Fighting Spirit Film Festival 

On the 11th and 12th of September 2021 the Chairman of the future generations film festival was invited to attend The Fighting Spirit Film Festival 2021. This was their 6th year of the renowned event with entries from filmmakers and the quality of the festival constantly rising.

The festival is one that focuses on martial arts cinema, the founder Soo Cole originally gained her interest in fighting films from a very young age, one of her favourite films being the cult classic coming of age ‘Karate Kid’. Soo and a team of others such as Weng yu, William Blaik, Tim Collins and Esmond Francis (to name a few) have all come together to create an event which really appreciates the art.

With the festivals aims being to entertain and Inspire people and support those who have chosen martial arts as a career. The festivals five foundations are Support, Promote, Connect, Inspire and Recognise.

Fighting Spirit Film Festival – Saturday 11th September 2021 

I was only able to attend the Saturday of the event, the day started off with a sweet endearing introduction from the local Martial Way Training academy, where students from the self defence school performed an array of demos on their fighting styles.  After this, the screenings of the selected short films had begun, starting off with an enticing witty short ‘Cocktail Party’. This showed a lot of character and appeared to pay homage to the cult classics like ‘Kill Bill’ while also having the self awareness of films such as  ‘Kung Fu Hustle’.

Amongst other films that were screened were the German retro styled ‘Duty – Out of Line’ which stood out most with its innovational choreography and its conservative wacky humour right out of ‘Rush Hour’, the scenic well composed ‘State of Mind’ which acts as a constant tranquil fighting the air montage, the heart felt documentary ‘Jayro’ about an incredibly young 7 year old Texas boxer.

The excellently paced ‘ Deadlock’ with endless fight scenes perfect for any action goer, having achieved an awesome cramped elevator fight scene. There was then the beautifully filmed ‘Dogfights’ which makes the most of its unique location to drive the story.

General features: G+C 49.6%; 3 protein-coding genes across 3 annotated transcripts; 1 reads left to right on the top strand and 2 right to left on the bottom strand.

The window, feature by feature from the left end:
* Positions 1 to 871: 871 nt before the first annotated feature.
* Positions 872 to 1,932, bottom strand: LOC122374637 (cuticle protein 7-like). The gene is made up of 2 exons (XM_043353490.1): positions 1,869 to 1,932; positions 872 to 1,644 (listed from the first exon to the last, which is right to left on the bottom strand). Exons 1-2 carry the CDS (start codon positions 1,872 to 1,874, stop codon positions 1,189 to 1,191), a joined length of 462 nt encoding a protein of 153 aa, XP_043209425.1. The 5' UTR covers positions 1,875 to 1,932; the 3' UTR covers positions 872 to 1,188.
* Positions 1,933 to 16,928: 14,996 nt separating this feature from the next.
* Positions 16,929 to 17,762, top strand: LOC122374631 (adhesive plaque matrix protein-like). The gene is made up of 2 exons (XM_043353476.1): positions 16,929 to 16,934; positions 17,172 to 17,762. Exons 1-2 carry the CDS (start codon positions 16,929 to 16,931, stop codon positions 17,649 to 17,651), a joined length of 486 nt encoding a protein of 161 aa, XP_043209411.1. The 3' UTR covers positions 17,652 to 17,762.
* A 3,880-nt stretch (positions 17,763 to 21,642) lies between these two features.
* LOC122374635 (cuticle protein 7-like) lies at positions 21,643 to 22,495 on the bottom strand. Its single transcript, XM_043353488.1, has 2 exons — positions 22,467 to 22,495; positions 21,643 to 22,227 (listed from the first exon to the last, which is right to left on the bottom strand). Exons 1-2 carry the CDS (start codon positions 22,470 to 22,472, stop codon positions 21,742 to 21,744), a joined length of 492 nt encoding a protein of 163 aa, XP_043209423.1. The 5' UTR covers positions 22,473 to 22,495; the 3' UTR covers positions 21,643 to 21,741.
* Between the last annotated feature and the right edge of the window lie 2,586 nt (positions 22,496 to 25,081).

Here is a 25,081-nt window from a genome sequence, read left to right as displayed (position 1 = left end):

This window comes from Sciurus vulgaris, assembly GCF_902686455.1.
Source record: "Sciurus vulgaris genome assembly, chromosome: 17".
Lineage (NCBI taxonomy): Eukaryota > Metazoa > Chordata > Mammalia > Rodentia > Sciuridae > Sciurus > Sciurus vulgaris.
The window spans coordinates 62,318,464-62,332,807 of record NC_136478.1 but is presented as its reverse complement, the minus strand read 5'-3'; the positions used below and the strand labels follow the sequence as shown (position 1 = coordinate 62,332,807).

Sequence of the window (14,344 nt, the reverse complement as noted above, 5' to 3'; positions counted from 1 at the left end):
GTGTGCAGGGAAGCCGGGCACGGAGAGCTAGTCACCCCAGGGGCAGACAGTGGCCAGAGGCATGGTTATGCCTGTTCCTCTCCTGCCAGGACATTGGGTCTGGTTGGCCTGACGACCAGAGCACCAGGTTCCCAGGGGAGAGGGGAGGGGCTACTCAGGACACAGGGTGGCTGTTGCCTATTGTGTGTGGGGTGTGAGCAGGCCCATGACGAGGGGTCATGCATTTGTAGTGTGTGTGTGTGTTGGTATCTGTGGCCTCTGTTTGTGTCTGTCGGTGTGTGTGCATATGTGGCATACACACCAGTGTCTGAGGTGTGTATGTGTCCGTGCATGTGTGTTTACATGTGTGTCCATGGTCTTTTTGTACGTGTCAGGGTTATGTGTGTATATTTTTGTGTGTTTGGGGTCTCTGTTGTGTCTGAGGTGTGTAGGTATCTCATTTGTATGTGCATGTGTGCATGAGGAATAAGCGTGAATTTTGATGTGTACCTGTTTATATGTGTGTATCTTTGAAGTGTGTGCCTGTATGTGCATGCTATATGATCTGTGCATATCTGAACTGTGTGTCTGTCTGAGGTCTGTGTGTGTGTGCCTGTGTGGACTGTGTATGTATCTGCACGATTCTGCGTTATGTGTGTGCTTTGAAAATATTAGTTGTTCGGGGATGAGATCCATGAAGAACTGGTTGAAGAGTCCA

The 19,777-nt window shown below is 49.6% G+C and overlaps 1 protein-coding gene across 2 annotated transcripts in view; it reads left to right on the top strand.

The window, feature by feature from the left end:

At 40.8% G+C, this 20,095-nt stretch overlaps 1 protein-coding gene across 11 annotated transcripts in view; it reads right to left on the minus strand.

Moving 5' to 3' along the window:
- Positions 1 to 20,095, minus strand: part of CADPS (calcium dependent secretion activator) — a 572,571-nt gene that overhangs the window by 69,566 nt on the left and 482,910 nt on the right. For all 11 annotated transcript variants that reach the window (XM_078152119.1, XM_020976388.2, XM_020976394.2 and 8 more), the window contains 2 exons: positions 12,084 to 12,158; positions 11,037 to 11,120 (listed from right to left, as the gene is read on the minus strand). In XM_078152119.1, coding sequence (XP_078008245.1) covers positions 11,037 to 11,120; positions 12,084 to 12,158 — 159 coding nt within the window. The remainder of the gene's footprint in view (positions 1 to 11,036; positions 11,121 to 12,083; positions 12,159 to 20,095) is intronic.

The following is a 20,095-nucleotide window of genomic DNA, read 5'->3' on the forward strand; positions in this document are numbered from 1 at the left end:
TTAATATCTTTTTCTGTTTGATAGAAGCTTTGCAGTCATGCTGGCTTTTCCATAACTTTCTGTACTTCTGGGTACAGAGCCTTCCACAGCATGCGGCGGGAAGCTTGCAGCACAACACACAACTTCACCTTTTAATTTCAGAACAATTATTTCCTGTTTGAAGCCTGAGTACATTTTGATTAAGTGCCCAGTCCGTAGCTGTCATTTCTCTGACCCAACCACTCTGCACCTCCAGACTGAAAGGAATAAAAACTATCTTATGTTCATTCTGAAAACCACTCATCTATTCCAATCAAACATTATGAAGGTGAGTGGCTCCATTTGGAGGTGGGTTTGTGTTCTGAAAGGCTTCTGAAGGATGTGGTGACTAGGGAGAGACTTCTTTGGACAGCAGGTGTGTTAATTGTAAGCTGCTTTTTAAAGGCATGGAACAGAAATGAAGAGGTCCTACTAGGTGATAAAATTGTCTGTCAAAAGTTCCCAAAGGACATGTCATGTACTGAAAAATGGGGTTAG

After the Short films, there was an interval and voting slips for the peoples choice awards. I met various amounts of people at the festival ranging from the filmmakers themselves, producers and martial arts enthusiasts who were there for the sheer sport.

Fighting Spirit Film Festival Review

 

The festival then screened a number of feature films, as well as documentaries, one I was most excited for being a Karate Kid Fan ‘More than Miyagi a Pat Morita Story’ based on the Oscar, nominated actor Pat Morita, this documentary gave an in depth background on his history as well as his final last words with the filmmakers managing to get a hold of a manuscript written by the man himself.

The festival as a whole is an entertaining weekend, meeting people in the industry who are passionate for martial arts and film, watching the latest upcoming films by creatives of this generation and enjoying the atmosphere for people who are proactive in film. This is not a festival to be missed and I’d recommend anyone with an action/martial arts film they want to be shown, to see fighting spirit Film Festival as one of the go-to places to enter.

 

Website: https://www.fightingspiritfilmfestival.com/

Written by Charles Whiteley

UK Film Festival For Young Filmmakers

If you have a film you’d like to showcase at a film festival submit it to our next festival. We accept short films in the following genres:

  • Comedy
  • Documentary
  • Drama
  • Experimental
  • Horror
  • Low or no budget
  • Music

We have a few rules to follow:

  • This is a UK based Film Festival
  • To submit a film, you must have created the project yourself, own the rights or have permission from the owner of the content to submit the film to us
  • The director, producer and the majority of the production crew should be aged 16-25 at the time the film was made.
  • All short films in all categories must be a maximum of 20 minutes long.
  • The festival has the right to use clips, a trailer, stills and a poster from the films entered for promotional purposes.
  • Completion dates of the Film must have been within the last 2 years.
  • There is no premiere status required for the screening of the film.
  • The winners of Best short of the month and ‘Best First Time Filmmaker’ will be invited to the Annual Film festival.
  • We do not guarantee films will be selected for the Future Generation Film Festival, but we will notify all submitters, whether selected or not.
  • Films in a language other than English must be subtitled in English unless dialogue or commentary is unnecessary for comprehension and appreciation.
  • All the images and soundtracks used in your film must be your own or you must have the permission of the copyright holder to use their music/images in your film.
  • There are no refunds on the entry fee

Submit your film now

 

 

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